The story of Doctor Kim A. Adcock’s approach to solving a problem in the radiology department at Kaiser Permanente in Denver reads like script background for one of those “procedural” TV shows such as CSI. We know who died (far too many) and we know who did it (doctors, sort of) but we’re not sure how to handle the evidence to make sure nobody gets killed next time.
Procedures that seemed reasonable to Kaiser in 1995 because they “had always been done that way,” turned out to be entirely unreasonable, with deadly consequences. And a solution that seemed impossible because of fear, turned out to be the best and most logical of solutions, and has saved countless lives.
I read this story when it first appeared in 2002 and have cherished its insights ever since. Now ten years later, I had to go find it to share it with this class. Since reading it, and other stories like it, I cannot look at statistics of any kind without wondering what they really mean. If the crime rate goes down, does that mean there is less crime? Maybe not. It might mean fewer people are reporting crimes.
For example, in New Orleans since Katrina, distrust of the police runs so high most citizens in some neighborhoods would rather suffer crime in silence than involve the police. The very first thought that came to my mind listening to that story was, “I’ll bet the crime rate has gone down in those neighborhoods” and not because there’s less crime. The mayor though, and the chief of police, can trumpet those statistics as if they’re doing a better job in those same neighborhoods.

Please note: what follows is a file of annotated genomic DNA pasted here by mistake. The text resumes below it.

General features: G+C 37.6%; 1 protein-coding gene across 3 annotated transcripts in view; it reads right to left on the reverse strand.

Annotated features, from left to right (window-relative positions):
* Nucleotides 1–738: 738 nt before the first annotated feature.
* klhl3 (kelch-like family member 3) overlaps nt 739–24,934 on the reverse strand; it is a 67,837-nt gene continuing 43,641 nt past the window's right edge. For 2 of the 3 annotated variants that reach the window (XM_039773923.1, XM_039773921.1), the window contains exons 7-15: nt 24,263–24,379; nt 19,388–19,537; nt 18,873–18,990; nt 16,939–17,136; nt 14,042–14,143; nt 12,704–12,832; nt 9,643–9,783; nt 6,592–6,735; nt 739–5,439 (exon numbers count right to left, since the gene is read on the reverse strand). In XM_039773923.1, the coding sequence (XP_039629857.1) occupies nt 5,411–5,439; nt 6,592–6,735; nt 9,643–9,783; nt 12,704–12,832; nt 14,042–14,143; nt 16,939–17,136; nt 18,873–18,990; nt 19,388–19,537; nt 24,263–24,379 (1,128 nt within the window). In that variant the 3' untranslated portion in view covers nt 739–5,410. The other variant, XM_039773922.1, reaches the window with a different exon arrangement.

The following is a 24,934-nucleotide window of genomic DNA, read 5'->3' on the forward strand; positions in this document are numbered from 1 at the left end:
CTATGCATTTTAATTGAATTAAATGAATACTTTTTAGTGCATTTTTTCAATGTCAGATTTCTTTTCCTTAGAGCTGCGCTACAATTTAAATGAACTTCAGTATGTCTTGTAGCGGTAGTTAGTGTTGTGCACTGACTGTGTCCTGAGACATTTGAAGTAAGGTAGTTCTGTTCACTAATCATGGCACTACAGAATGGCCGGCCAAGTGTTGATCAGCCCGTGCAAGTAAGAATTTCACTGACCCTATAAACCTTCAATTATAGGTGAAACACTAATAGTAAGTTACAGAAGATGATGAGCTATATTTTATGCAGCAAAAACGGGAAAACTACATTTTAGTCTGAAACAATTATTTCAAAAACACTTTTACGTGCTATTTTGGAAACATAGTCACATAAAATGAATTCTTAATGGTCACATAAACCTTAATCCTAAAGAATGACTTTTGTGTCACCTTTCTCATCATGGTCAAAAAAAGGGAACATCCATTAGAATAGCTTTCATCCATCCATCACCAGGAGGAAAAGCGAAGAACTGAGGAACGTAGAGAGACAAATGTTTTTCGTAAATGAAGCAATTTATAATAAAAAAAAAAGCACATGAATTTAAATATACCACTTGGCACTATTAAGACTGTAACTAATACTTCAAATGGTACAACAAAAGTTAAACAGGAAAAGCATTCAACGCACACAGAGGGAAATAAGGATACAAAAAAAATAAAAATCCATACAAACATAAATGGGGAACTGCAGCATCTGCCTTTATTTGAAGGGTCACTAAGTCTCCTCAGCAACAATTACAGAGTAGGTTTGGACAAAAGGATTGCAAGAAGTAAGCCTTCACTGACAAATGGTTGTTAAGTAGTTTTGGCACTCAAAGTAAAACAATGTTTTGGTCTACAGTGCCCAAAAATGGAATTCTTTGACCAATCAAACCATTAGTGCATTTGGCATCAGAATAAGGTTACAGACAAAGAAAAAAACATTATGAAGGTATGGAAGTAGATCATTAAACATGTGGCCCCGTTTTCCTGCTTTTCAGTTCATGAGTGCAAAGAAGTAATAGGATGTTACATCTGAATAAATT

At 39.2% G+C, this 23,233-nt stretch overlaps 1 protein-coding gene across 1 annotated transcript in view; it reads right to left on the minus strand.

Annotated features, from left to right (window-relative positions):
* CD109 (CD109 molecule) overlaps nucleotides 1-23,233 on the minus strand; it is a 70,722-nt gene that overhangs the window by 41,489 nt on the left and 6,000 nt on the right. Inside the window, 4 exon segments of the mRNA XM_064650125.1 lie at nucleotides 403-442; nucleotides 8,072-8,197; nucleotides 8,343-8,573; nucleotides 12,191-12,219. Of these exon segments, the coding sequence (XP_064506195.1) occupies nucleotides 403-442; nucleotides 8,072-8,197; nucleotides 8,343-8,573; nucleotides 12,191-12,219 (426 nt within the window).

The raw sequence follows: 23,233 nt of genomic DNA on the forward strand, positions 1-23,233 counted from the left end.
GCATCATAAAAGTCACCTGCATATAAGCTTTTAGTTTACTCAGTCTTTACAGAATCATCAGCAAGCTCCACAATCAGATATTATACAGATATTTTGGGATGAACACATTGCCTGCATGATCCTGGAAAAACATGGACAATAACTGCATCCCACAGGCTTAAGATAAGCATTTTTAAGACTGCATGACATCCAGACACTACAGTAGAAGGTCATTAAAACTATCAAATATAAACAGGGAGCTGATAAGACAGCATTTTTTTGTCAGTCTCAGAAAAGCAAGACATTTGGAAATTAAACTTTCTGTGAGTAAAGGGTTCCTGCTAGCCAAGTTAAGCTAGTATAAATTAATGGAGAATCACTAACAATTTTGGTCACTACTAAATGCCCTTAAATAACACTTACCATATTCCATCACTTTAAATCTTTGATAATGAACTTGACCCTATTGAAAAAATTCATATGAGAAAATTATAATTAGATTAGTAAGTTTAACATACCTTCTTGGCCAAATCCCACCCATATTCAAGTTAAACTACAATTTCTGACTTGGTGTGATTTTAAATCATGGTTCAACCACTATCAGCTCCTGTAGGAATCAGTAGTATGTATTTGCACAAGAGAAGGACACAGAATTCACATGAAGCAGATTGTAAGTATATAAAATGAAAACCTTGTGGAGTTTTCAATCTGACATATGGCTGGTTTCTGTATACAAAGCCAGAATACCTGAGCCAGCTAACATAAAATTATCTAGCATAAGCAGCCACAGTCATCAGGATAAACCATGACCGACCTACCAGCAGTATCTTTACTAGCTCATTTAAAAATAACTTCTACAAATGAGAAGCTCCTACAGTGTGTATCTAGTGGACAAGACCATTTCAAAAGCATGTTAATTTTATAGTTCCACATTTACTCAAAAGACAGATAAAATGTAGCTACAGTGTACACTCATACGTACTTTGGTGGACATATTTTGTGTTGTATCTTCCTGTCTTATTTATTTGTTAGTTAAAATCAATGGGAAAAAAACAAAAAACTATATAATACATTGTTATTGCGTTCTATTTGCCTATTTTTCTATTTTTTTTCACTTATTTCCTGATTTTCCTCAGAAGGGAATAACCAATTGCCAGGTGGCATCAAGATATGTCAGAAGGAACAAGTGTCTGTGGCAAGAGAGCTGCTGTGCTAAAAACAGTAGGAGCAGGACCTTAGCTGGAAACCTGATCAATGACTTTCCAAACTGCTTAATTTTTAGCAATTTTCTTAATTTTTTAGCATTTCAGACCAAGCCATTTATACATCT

But I digress. Your assignment for TUE FEB 14 is to read “Mammogram Team Learns From Its Errors,” and contribute a comment to an ongoing discussion of the counterintuitivities (I’m going to keep using this word until the rest of the world adopts it) it contains.
I don’t need an organized essay from any one of you, but I do need a contribution from everyone in the form of a comment to this post you’re reading now. I’m setting up the assignment this way to encourage you to read the entire comment string and reply to your classmates, not repeat what they’ve already said.
You may make your own original observations, of course, when you see an opportunity to point out something new. Or you may reply directly to a classmate’s observation with rebuttal or clarification. And you may contribute as well or as often as you like for a better grade. The minimum for a passing grade is one substantial comment.
- Follow the link from the sidebar or this link here to the article.
- Read the article looking for evidence of counterintuitivity. At what points in the story do people think or act contrary to what their intuition told them? How do you explain their feelings or thoughts? At what point in human culture does common knowledge change so that we develop different intuitions?
- Read the comments to this post that precede yours.
- If you have something new to say, add your new insight to the conversation in a comment of your own.
- If your insight is not unique, respond instead to someone else’s comment with refutation or additional support. Never repeat. Never merely agree.
- DUE TUE FEB 14 before class.
- Customary late penalties. (0-24 hours 10%) (24-48 hours 20%) (48+ hours, 0 grade)
- Quizzes and Exercises category (10%)